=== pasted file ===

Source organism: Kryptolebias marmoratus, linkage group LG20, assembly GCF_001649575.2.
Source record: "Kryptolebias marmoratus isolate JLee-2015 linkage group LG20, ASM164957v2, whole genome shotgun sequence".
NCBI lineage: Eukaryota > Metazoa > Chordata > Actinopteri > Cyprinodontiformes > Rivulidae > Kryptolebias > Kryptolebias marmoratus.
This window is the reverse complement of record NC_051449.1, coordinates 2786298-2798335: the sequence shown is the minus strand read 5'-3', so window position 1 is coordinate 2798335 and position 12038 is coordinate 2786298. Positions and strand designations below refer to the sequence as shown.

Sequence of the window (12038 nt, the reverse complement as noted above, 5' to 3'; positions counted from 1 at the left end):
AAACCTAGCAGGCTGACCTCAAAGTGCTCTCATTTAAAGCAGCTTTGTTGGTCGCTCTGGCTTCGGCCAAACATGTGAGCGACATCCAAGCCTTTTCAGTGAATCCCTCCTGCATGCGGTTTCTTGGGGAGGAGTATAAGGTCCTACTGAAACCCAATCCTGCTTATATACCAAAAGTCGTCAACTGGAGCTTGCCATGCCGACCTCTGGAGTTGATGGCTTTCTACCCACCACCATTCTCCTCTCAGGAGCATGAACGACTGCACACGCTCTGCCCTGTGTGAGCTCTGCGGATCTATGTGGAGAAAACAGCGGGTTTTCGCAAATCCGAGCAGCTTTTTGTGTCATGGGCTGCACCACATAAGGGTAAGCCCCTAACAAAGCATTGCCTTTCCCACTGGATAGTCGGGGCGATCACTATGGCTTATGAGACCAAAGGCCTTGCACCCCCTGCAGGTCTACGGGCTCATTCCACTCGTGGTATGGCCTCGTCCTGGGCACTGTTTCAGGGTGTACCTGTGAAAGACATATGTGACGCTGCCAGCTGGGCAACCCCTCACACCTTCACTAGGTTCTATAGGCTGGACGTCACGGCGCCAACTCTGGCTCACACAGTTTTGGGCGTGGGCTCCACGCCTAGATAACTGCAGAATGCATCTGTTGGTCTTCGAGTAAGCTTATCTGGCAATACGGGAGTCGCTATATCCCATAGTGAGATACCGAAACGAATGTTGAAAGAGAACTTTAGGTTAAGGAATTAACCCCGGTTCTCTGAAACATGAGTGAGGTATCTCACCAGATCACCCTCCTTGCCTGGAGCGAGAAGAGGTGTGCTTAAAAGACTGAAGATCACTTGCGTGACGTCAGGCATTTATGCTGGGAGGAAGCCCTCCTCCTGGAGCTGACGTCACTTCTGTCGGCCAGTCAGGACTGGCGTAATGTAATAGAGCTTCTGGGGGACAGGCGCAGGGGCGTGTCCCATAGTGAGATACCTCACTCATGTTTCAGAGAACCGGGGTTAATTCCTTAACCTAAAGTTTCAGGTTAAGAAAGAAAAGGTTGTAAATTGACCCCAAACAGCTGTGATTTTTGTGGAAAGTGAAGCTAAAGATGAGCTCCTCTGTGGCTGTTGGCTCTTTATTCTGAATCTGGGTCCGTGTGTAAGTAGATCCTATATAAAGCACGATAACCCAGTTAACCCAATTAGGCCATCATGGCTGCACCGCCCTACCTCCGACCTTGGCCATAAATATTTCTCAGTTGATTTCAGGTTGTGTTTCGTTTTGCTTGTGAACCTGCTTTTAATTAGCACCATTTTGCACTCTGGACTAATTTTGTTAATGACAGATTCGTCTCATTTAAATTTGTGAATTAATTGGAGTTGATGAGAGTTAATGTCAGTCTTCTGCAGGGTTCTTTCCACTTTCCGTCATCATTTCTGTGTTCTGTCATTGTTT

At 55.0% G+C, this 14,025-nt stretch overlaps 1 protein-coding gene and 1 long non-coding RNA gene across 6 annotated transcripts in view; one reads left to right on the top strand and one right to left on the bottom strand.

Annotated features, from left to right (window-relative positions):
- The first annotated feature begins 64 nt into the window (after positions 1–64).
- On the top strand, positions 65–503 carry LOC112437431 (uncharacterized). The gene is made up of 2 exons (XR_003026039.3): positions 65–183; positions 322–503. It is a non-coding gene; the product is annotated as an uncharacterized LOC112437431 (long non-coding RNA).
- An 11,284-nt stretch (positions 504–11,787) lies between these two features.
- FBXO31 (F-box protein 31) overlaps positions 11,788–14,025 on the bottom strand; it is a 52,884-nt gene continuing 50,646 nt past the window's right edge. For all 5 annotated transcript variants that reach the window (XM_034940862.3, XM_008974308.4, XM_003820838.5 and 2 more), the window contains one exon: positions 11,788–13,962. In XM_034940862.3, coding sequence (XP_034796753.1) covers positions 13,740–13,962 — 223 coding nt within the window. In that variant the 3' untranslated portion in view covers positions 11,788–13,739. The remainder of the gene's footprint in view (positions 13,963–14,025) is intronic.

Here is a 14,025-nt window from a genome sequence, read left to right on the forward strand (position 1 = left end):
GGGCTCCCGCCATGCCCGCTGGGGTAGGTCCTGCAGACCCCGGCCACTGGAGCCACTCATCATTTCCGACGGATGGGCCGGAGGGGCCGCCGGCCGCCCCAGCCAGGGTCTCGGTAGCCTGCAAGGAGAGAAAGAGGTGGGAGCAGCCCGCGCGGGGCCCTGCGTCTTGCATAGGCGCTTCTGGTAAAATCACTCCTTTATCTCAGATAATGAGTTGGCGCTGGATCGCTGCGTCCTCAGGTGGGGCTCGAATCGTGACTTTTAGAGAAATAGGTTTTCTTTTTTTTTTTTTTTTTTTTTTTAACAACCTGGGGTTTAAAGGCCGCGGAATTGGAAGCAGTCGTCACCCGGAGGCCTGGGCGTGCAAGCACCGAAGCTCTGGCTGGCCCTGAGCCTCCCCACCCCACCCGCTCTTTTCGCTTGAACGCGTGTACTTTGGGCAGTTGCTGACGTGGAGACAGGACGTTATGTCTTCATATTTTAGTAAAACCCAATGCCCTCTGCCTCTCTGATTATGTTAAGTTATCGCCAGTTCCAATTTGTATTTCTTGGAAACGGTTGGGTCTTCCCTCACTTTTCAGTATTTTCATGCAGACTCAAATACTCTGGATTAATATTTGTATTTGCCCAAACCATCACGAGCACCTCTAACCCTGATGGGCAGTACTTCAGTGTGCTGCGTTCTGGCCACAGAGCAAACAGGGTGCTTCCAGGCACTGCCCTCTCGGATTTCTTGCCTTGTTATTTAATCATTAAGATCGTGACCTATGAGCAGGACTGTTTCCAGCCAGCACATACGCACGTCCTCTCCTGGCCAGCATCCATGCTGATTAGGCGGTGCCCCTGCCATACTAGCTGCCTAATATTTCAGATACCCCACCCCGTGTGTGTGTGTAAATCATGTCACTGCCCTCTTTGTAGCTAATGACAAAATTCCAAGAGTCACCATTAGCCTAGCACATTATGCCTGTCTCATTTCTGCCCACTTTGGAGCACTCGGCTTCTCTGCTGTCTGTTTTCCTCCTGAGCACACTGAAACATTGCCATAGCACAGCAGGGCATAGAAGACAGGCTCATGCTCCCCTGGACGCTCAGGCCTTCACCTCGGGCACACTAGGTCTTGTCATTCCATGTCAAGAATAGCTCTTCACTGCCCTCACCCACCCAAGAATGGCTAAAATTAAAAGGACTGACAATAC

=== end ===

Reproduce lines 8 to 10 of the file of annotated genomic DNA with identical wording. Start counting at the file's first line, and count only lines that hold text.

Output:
Annotated features, from left to right (window-relative positions):
- The first annotated feature begins 64 nt into the window (after positions 1–64).
- On the top strand, positions 65–503 carry LOC112437431 (uncharacterized). The gene is made up of 2 exons (XR_003026039.3): positions 65–183; positions 322–503. It is a non-coding gene; the product is annotated as an uncharacterized LOC112437431 (long non-coding RNA).